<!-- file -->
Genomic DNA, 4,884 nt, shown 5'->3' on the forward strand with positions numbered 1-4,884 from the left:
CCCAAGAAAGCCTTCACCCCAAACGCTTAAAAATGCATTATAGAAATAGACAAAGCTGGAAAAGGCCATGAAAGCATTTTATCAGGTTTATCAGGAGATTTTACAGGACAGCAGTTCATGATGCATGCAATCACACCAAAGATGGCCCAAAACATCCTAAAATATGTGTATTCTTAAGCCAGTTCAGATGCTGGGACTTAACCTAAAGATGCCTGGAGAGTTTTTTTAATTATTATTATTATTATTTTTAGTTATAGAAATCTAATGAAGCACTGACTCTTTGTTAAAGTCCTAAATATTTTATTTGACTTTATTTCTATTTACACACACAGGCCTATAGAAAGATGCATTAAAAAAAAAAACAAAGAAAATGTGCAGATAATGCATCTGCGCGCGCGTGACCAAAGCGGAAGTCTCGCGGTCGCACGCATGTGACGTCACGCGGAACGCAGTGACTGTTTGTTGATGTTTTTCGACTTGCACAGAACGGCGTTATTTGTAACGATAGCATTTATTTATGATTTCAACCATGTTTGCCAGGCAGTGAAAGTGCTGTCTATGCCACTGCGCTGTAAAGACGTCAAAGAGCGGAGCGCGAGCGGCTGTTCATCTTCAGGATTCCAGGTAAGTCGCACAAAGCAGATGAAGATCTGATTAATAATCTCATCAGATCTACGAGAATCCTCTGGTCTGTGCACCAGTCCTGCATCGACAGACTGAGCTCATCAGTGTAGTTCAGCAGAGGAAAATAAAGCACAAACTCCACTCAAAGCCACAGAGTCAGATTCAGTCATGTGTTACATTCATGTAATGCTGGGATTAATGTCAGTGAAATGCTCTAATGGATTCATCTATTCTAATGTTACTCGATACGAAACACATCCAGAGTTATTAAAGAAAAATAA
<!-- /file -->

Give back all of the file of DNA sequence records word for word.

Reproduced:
Genomic DNA, 4,884 nt, shown 5'->3' on the forward strand with positions numbered 1-4,884 from the left:
CCCAAGAAAGCCTTCACCCCAAACGCTTAAAAATGCATTATAGAAATAGACAAAGCTGGAAAAGGCCATGAAAGCATTTTATCAGGTTTATCAGGAGATTTTACAGGACAGCAGTTCATGATGCATGCAATCACACCAAAGATGGCCCAAAACATCCTAAAATATGTGTATTCTTAAGCCAGTTCAGATGCTGGGACTTAACCTAAAGATGCCTGGAGAGTTTTTTTAATTATTATTATTATTATTTTTAGTTATAGAAATCTAATGAAGCACTGACTCTTTGTTAAAGTCCTAAATATTTTATTTGACTTTATTTCTATTTACACACACAGGCCTATAGAAAGATGCATTAAAAAAAAAAACAAAGAAAATGTGCAGATAATGCATCTGCGCGCGCGTGACCAAAGCGGAAGTCTCGCGGTCGCACGCATGTGACGTCACGCGGAACGCAGTGACTGTTTGTTGATGTTTTTCGACTTGCACAGAACGGCGTTATTTGTAACGATAGCATTTATTTATGATTTCAACCATGTTTGCCAGGCAGTGAAAGTGCTGTCTATGCCACTGCGCTGTAAAGACGTCAAAGAGCGGAGCGCGAGCGGCTGTTCATCTTCAGGATTCCAGGTAAGTCGCACAAAGCAGATGAAGATCTGATTAATAATCTCATCAGATCTACGAGAATCCTCTGGTCTGTGCACCAGTCCTGCATCGACAGACTGAGCTCATCAGTGTAGTTCAGCAGAGGAAAATAAAGCACAAACTCCACTCAAAGCCACAGAGTCAGATTCAGTCATGTGTTACATTCATGTAATGCTGGGATTAATGTCAGTGAAATGCTCTAATGGATTCATCTATTCTAATGTTACTCGATACGAAACACATCCAGAGTTATTAAAGAAAAATAA